Coccydynia


The spine is divided into four parts:  the cervical spine, thoracic spine, lumbar spine, and the coccyx.  The coccyx is the very bottom portion of the spine;  also known as a vestigial tail, it is made up 3-5 vertebrae and is the location where coccydynia develops. Coccydynia has a history of being poorly understood; in the early 1900s, coccydynia was incorrectly given as a diagnosis for many different kinds of lower back pain. Medical understanding of the coccyx has since developed a great deal, and most current coccydynia cases are associated with abnormal mobility of the coccyx, which may trigger a chronic inflammatory process. Coccydynia causes persistent pain and tenderness at the tip of the coccyx, between the buttocks.  The pain is often worsened by sitting, or activities that put pressure on the bottom of the spine.  This condition is found more commonly in women than in men.

Causes of Coccydynia

  • Injury to the area (falling, childbirth, etc.)
  • Fracture
  • Infection
  • Tumour
  • Unknown (idiopathic)

Symptoms of Coccydynia

  • Pain when pressure is applied to the coccyx
  • Immediate and severe pain when moving  from sitting to standing positions
  • Pain during bowel movements
  • Pain during intercourse
  • Deep ache in the region of the coccyx

Symptoms usually improve with relief of pressure when standing or walking.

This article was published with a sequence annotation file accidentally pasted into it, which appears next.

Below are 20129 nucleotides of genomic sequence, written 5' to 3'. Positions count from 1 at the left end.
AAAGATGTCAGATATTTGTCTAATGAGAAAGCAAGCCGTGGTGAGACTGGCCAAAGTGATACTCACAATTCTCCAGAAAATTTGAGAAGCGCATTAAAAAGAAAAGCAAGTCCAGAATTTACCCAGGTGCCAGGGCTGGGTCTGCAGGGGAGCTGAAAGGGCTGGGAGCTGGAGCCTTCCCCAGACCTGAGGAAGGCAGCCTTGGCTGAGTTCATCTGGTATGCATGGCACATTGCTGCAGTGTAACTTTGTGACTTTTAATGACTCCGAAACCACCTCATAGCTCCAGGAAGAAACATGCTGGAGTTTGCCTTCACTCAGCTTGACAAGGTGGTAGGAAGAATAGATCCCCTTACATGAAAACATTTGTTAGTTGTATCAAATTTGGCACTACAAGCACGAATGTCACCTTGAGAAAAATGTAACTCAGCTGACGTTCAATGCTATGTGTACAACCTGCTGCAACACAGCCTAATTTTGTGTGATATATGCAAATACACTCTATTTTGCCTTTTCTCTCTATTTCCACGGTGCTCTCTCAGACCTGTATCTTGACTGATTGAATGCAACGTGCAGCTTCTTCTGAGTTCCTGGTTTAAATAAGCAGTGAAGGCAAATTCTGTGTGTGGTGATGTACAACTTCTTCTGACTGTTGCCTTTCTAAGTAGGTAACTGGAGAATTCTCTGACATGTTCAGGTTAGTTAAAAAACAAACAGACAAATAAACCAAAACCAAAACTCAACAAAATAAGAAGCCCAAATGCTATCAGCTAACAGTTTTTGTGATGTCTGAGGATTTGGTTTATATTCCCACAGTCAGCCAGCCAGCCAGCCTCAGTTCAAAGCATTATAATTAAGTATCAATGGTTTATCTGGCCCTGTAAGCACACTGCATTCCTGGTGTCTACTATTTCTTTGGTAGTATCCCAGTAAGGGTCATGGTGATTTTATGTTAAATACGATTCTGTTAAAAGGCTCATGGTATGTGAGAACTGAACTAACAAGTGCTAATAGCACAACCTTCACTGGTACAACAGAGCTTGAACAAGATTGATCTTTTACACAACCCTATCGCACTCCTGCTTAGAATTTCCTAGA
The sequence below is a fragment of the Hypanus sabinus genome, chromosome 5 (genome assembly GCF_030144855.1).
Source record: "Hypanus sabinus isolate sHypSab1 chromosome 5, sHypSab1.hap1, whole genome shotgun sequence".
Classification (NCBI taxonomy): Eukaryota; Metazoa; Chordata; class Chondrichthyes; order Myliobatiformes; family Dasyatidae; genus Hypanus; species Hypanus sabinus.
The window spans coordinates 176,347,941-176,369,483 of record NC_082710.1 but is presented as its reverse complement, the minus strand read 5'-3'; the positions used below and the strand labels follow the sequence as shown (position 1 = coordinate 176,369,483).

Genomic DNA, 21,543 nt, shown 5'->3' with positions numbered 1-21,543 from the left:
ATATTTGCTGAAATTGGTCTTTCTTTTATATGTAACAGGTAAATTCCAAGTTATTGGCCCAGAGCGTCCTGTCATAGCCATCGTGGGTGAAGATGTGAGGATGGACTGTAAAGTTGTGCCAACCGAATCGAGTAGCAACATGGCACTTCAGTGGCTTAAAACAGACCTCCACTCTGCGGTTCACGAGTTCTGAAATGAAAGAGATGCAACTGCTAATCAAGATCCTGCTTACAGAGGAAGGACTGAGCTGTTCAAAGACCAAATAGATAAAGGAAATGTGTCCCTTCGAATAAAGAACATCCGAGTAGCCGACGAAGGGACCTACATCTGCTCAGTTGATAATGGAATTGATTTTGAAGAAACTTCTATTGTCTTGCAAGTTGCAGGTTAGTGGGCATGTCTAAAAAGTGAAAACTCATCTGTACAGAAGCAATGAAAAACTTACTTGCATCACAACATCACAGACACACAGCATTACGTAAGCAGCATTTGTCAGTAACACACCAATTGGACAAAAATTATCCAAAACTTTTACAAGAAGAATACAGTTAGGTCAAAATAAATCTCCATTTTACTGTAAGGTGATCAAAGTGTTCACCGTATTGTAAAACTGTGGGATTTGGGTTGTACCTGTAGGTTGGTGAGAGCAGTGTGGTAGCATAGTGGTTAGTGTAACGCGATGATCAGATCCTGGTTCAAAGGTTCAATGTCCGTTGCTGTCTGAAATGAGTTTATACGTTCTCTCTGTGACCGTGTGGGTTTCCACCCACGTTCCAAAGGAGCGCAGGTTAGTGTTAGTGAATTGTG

How is Coccydynia Diagnosed?

Coccydynia is diagnosed by conducting a thorough medical history and physical exam.  During the physical exam, it is important to palpate and inspect this area to detect any abnormal masses or abscesses. It is important to rule out any other diseases, such as cancer, as the cause of the pain.  This can be checked via X-rays, CT scans, MRIs, or colonoscopies.

When diagnosing back pain, it is important to distinguish between low back pain and coccyx pain; other problems have similar symptoms, but different treatments. For low back pain, see our article on lumbago.

How is Coccydynia Treated?

  • Avoid sitting for long periods, if possible
  • Use a well-padded seat
  • Rest to avoid re-injury
  • Take medications to reduce the inflammation
  • Take medications to reduce the pain in the affected area
  • Nerve block injections of the ganglion impar (the nerve structure that provides nerve supply to the coccyx area)
  • Cortisone injection
  • Surgical resection of the coccyx is used in rare cases

We offer ultrasound guided ganglion impar nerve block injections, caudal epidural injections, medication, chiropractic, physiotherapy, acupuncture, active exercises, psychotherapy, biofeedback and assistive devices like a doughnut (donut) cushion for patients suffering from coccydynia.

Sources:

www.medicinenet.com/coccydynia/article.htm

my.clevelandclinic.org/…/coccydynia/hic_coccydynia_tailbone_pain.aspx

www.ncbi.nlm.nih.gov/pmc/articles/PMC2682410/

www.coccyx.org/

 

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